Thursday, January 10, 2013

When Your Professor Sings at a Bus Stop for Money

From our San Francisco Agent in the Field:

You would have loved this.

This morning when I got off the train, I went to get coffee. Instead of the usual poor to mediocre to decent musicians that inhabit the transit station, I heard two guys droning some monotone sales pitch. I thought they were some kind of activist trying to get people to sign a petition or support some cause du jour.

When I got close enough to hear them, they were saying:
"Art
Music
Languages
ESL
History
Horticulture
Women's Studies

Our courses are entertaining and relatively affordable. Classes start at City College on Monday."

City College of San Francisco is broke. Their payrolls are too high, their tuition is too low. Their classrooms are packed. Their facilities are run down. Their accreditation is at risk because of financial mismanagement. A state referendum just passed that authorized tax increases to support higher education. Students in Berkeley congregated on Sproul Plaza to cheer the election results that kept their tuition low.

So the vultures are circling the carcass of the taxpayers.

A woman walked up to the droning guy and suggested he improve his delivery. He said, "I can sing it...Aaart, Muuuusic, ....." From the sound of his singing voice, his age, and his appearance, I presumed he was a teacher of art or music or at least someone trained in voice. Interesting how his sales pitch was so droning.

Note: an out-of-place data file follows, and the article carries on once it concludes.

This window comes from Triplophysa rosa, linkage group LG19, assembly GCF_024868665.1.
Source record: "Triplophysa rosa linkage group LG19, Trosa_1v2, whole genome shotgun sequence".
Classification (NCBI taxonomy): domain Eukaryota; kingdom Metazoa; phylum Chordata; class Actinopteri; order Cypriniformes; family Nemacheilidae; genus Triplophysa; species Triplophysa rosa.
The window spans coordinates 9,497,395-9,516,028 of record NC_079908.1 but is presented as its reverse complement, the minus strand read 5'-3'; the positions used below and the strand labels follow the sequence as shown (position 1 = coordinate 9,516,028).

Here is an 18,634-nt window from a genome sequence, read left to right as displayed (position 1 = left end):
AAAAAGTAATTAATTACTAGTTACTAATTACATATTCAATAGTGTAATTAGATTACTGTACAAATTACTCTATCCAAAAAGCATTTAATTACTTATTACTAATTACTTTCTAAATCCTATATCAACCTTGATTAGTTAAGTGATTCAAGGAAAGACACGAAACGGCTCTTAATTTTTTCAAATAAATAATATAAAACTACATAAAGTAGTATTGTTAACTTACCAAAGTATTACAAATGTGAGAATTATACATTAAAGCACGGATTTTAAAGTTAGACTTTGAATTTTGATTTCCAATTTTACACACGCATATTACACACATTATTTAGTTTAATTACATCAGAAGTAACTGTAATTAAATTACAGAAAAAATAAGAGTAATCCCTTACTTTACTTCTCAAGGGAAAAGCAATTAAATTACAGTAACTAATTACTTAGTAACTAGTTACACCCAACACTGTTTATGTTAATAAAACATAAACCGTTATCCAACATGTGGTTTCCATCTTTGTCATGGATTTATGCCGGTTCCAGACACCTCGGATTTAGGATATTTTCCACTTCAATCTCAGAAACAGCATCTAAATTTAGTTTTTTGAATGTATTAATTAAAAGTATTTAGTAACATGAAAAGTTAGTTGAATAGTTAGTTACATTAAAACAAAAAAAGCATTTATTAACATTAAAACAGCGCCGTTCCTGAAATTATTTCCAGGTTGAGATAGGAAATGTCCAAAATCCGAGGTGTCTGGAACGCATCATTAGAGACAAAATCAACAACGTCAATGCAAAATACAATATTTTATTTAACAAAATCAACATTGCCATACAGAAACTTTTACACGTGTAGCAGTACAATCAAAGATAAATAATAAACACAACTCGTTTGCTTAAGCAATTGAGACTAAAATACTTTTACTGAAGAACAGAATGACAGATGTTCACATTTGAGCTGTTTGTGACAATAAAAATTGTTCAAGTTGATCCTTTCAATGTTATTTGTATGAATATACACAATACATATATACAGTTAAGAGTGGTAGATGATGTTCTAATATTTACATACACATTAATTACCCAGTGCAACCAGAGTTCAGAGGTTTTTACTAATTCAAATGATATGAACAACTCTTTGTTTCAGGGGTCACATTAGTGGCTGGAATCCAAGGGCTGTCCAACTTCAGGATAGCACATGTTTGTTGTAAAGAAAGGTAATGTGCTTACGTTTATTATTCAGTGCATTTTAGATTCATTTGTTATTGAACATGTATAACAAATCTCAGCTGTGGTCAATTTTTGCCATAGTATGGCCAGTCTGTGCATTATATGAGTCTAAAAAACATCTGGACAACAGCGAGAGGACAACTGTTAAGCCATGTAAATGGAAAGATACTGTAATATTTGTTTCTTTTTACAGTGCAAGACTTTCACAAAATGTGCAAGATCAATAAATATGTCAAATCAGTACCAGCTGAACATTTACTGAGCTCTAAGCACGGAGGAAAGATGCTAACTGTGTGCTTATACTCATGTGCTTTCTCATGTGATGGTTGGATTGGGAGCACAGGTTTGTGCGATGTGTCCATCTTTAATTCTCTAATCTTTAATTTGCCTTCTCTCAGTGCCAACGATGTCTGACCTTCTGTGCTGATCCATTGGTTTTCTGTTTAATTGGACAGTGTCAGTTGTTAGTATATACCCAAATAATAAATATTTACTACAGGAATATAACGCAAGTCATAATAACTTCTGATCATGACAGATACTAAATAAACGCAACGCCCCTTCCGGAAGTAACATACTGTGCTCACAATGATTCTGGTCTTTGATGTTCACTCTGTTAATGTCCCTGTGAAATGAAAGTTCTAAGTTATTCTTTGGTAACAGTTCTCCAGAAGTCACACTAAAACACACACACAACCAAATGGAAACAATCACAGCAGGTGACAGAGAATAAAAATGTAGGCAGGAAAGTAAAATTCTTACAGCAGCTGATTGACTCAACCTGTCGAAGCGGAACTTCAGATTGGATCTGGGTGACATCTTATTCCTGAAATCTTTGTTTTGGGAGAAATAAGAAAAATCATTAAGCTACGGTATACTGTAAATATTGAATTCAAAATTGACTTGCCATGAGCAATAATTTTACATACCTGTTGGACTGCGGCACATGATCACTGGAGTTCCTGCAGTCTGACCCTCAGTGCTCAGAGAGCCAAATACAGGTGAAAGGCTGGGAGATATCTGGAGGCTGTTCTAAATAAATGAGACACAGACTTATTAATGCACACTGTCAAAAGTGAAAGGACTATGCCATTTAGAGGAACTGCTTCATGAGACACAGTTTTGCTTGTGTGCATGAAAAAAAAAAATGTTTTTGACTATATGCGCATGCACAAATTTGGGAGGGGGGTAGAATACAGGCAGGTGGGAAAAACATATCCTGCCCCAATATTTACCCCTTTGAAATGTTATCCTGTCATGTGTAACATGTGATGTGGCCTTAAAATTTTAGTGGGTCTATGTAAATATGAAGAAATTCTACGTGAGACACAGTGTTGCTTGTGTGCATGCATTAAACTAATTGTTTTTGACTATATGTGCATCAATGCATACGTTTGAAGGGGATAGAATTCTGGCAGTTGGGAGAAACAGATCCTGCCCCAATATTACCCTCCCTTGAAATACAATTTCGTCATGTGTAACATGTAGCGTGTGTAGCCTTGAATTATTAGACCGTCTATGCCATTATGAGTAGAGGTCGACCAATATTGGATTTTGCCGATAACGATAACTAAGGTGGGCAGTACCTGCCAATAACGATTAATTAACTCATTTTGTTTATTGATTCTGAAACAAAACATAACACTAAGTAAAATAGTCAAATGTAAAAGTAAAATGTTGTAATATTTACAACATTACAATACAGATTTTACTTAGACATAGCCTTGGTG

I walked by them and said those degrees were worthless. They stood there in stunned disbelief.


Three articles for reference.  They show you what happens to academians when forced to deal with the private sector/real world demands for performance.

1

2

3

9 comments:

newrebeluniv said...

Haha.

Classrooms are already packed and still loosing money on every new student they admit: Solution? Volume.

Losing accreditation because of financial mismanagement but not a word about their product being stupid. Even the really good subjects will still just be community college (same degree of dificulty at a good high school, not even advanced placement).

--Hale

Anonymous said...

"City College of San Francisco is broke."

http://edububble.com/dpp/

Roberto Severino said...

Higher education has become nothing more than a racket. It's time to expose these overpaid gangsters and the worthless degrees that they keep trying to perpetuate and shove down the throats of their victims.

I bought the Kindle version "Enjoy the Decline" and so far, I'm loving it. Blunt, but truthful.

Anonymous said...

Horticulture has some real world uses, though you might be better off volunteering at a farm or greenhouse to learn them, as that wouldn't cost you anything.

Herb Nowell said...

@Anon 10:06:

That's the real point. It isn't that learning music or art or horticulture is worthless. It is the idea that to make a living playing music or painting/sculpting, or raising plants you need an overpriced formalized education with tons of classes unrelated to the subject at hand.